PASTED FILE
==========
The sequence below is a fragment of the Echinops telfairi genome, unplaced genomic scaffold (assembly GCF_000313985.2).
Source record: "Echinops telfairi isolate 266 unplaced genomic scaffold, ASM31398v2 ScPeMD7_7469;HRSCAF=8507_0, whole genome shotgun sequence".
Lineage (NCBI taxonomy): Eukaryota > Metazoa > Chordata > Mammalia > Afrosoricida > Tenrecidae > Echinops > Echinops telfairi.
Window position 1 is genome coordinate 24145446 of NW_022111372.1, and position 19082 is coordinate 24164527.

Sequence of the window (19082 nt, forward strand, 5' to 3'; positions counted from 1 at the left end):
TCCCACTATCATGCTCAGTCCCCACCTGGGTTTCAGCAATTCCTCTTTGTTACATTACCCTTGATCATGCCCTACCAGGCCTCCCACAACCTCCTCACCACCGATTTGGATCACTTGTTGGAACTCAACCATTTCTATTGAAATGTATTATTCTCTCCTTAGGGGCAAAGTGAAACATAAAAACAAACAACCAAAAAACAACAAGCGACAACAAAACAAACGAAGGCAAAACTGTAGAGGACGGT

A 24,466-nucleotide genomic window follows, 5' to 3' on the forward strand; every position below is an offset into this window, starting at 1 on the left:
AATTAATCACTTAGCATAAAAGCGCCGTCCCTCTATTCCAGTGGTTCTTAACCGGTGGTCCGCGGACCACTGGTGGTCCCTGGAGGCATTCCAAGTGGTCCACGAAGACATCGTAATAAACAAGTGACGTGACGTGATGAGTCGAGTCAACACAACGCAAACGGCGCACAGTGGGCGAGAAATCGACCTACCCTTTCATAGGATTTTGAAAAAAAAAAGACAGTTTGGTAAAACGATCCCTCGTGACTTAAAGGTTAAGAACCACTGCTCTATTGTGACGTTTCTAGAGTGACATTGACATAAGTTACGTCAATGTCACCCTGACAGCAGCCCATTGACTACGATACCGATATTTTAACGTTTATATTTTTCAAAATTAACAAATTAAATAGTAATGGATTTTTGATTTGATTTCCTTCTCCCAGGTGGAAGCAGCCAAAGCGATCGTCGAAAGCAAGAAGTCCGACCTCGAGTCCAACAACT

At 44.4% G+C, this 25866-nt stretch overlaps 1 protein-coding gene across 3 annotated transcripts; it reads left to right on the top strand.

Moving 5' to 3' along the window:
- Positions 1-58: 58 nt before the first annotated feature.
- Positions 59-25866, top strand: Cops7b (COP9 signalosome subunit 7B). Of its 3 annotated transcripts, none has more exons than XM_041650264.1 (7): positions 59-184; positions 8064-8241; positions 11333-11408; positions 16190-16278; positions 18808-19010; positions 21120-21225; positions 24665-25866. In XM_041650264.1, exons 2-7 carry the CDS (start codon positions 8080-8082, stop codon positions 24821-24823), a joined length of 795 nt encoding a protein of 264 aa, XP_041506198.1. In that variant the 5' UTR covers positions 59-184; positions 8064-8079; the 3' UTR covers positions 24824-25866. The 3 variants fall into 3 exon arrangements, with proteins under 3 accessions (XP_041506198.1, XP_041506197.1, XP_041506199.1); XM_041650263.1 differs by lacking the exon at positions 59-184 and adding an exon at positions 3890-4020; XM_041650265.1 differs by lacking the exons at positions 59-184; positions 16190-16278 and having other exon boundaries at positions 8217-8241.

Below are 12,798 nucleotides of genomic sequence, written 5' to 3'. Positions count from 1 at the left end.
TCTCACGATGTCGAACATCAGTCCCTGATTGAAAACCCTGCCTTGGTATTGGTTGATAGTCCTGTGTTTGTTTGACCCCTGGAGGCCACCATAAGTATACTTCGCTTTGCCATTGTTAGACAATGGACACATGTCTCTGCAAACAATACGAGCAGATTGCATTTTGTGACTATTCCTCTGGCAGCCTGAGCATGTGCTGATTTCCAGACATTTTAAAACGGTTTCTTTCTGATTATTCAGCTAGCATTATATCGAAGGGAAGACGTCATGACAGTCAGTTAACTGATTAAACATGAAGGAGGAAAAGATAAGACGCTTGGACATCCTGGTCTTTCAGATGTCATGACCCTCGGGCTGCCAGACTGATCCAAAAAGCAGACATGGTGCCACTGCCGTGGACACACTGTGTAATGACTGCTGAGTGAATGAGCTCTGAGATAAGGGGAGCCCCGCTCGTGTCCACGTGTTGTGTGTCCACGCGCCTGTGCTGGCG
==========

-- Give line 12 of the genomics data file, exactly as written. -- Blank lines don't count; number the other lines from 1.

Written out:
- Positions 59-25866, top strand: Cops7b (COP9 signalosome subunit 7B). Of its 3 annotated transcripts, none has more exons than XM_041650264.1 (7): positions 59-184; positions 8064-8241; positions 11333-11408; positions 16190-16278; positions 18808-19010; positions 21120-21225; positions 24665-25866. In XM_041650264.1, exons 2-7 carry the CDS (start codon positions 8080-8082, stop codon positions 24821-24823), a joined length of 795 nt encoding a protein of 264 aa, XP_041506198.1. In that variant the 5' UTR covers positions 59-184; positions 8064-8079; the 3' UTR covers positions 24824-25866. The 3 variants fall into 3 exon arrangements, with proteins under 3 accessions (XP_041506198.1, XP_041506197.1, XP_041506199.1); XM_041650263.1 differs by lacking the exon at positions 59-184 and adding an exon at positions 3890-4020; XM_041650265.1 differs by lacking the exons at positions 59-184; positions 16190-16278 and having other exon boundaries at positions 8217-8241.